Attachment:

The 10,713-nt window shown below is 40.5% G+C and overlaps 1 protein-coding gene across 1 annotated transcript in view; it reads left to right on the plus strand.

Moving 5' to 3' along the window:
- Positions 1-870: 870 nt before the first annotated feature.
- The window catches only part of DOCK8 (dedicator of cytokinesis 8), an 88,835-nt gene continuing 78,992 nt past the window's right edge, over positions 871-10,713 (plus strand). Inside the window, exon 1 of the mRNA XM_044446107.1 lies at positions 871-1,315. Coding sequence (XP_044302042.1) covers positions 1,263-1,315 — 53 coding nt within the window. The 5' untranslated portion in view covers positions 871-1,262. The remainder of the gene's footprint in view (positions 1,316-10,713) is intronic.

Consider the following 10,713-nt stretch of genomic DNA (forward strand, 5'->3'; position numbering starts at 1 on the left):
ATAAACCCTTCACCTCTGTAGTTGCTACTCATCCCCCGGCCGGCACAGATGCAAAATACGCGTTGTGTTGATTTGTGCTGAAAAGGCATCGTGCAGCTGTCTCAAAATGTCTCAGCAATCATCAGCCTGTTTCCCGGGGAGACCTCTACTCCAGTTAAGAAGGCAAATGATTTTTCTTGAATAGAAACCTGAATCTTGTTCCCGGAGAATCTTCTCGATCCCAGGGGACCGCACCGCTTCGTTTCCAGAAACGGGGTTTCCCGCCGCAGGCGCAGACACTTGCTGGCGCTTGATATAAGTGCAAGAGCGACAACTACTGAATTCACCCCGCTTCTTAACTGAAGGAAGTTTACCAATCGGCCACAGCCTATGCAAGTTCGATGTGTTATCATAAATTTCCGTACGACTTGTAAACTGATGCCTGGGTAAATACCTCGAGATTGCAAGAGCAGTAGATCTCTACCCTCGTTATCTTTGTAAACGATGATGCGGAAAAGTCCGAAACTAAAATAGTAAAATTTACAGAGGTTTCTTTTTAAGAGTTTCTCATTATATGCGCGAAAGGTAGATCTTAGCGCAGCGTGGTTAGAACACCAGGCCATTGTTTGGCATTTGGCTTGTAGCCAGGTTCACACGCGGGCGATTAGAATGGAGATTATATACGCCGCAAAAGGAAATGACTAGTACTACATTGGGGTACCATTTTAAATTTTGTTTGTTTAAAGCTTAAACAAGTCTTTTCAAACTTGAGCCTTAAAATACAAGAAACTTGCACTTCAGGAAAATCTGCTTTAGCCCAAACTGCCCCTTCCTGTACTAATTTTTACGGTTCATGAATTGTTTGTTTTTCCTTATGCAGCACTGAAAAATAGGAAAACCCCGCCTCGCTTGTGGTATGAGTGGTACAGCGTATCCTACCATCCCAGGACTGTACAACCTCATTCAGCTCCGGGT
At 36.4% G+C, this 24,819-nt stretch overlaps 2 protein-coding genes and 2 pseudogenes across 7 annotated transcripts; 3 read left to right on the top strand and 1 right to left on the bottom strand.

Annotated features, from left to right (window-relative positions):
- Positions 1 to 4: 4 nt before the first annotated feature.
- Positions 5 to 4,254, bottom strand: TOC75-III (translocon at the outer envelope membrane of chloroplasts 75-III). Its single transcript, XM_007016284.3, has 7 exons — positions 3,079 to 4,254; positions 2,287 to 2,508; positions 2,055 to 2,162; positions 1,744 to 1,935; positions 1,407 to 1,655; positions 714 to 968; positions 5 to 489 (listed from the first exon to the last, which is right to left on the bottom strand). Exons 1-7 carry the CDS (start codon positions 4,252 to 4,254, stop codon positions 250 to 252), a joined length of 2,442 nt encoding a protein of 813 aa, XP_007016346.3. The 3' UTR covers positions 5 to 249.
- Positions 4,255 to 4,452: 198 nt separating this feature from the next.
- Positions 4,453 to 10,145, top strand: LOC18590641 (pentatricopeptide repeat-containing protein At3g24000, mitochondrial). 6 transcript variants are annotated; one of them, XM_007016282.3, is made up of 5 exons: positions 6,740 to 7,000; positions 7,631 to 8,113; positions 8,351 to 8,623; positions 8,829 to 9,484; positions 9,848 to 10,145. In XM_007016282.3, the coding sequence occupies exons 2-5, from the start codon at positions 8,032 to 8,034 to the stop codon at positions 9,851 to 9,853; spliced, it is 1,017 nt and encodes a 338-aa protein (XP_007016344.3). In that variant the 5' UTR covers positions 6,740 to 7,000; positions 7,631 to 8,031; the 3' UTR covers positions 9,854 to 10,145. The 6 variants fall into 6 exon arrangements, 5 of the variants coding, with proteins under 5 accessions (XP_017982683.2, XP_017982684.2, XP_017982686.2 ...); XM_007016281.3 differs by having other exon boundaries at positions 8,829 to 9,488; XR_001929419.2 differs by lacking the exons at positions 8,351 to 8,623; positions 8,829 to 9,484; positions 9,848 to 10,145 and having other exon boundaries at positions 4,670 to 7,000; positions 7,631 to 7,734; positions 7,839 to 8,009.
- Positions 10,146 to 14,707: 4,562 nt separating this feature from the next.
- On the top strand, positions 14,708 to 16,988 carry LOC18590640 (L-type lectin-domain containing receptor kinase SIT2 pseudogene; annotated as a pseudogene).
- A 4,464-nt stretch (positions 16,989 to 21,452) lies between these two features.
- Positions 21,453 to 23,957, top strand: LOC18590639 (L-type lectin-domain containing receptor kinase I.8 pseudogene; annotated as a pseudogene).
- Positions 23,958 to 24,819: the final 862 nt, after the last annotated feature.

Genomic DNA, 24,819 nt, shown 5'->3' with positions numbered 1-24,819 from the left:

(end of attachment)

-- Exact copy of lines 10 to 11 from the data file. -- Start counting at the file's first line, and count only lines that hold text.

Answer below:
- Positions 5 to 4,254, bottom strand: TOC75-III (translocon at the outer envelope membrane of chloroplasts 75-III). Its single transcript, XM_007016284.3, has 7 exons — positions 3,079 to 4,254; positions 2,287 to 2,508; positions 2,055 to 2,162; positions 1,744 to 1,935; positions 1,407 to 1,655; positions 714 to 968; positions 5 to 489 (listed from the first exon to the last, which is right to left on the bottom strand). Exons 1-7 carry the CDS (start codon positions 4,252 to 4,254, stop codon positions 250 to 252), a joined length of 2,442 nt encoding a protein of 813 aa, XP_007016346.3. The 3' UTR covers positions 5 to 249.
- Positions 4,255 to 4,452: 198 nt separating this feature from the next.